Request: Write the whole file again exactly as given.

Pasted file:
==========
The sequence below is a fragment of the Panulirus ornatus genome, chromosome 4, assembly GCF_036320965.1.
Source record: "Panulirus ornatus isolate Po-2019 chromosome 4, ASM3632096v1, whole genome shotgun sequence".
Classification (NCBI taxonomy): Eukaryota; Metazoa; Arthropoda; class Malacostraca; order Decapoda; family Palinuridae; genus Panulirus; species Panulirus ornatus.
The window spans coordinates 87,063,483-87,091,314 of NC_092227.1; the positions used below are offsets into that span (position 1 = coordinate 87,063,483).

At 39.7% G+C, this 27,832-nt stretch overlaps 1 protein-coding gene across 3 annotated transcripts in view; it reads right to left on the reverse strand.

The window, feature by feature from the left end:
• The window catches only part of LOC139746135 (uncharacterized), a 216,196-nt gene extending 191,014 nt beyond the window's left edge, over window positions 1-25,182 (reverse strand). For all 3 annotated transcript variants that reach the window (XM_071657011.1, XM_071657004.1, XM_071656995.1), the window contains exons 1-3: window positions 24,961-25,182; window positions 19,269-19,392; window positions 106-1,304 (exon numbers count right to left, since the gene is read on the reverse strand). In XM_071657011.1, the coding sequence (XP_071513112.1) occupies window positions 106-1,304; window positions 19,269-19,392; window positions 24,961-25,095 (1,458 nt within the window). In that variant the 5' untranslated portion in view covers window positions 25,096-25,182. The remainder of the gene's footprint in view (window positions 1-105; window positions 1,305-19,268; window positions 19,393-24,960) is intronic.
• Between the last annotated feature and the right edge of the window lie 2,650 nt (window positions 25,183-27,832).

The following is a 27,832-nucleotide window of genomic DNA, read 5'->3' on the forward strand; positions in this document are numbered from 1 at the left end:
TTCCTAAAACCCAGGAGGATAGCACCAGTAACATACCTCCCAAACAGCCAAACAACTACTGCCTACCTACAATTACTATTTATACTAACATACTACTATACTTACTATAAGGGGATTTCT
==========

The sequence below is a fragment of the Panulirus ornatus genome, chromosome 4, assembly GCF_036320965.1.
Source record: "Panulirus ornatus isolate Po-2019 chromosome 4, ASM3632096v1, whole genome shotgun sequence".
Classification (NCBI taxonomy): Eukaryota; Metazoa; Arthropoda; class Malacostraca; order Decapoda; family Palinuridae; genus Panulirus; species Panulirus ornatus.
The window spans coordinates 87,063,483-87,091,314 of NC_092227.1; the positions used below are offsets into that span (position 1 = coordinate 87,063,483).

At 39.7% G+C, this 27,832-nt stretch overlaps 1 protein-coding gene across 3 annotated transcripts in view; it reads right to left on the reverse strand.

The window, feature by feature from the left end:
• The window catches only part of LOC139746135 (uncharacterized), a 216,196-nt gene extending 191,014 nt beyond the window's left edge, over window positions 1-25,182 (reverse strand). For all 3 annotated transcript variants that reach the window (XM_071657011.1, XM_071657004.1, XM_071656995.1), the window contains exons 1-3: window positions 24,961-25,182; window positions 19,269-19,392; window positions 106-1,304 (exon numbers count right to left, since the gene is read on the reverse strand). In XM_071657011.1, the coding sequence (XP_071513112.1) occupies window positions 106-1,304; window positions 19,269-19,392; window positions 24,961-25,095 (1,458 nt within the window). In that variant the 5' untranslated portion in view covers window positions 25,096-25,182. The remainder of the gene's footprint in view (window positions 1-105; window positions 1,305-19,268; window positions 19,393-24,960) is intronic.
• Between the last annotated feature and the right edge of the window lie 2,650 nt (window positions 25,183-27,832).

The following is a 27,832-nucleotide window of genomic DNA, read 5'->3' on the forward strand; positions in this document are numbered from 1 at the left end:
TTCCTAAAACCCAGGAGGATAGCACCAGTAACATACCTCCCAAACAGCCAAACAACTACTGCCTACCTACAATTACTATTTATACTAACATACTACTATACTTACTATAAGGGGATTTCT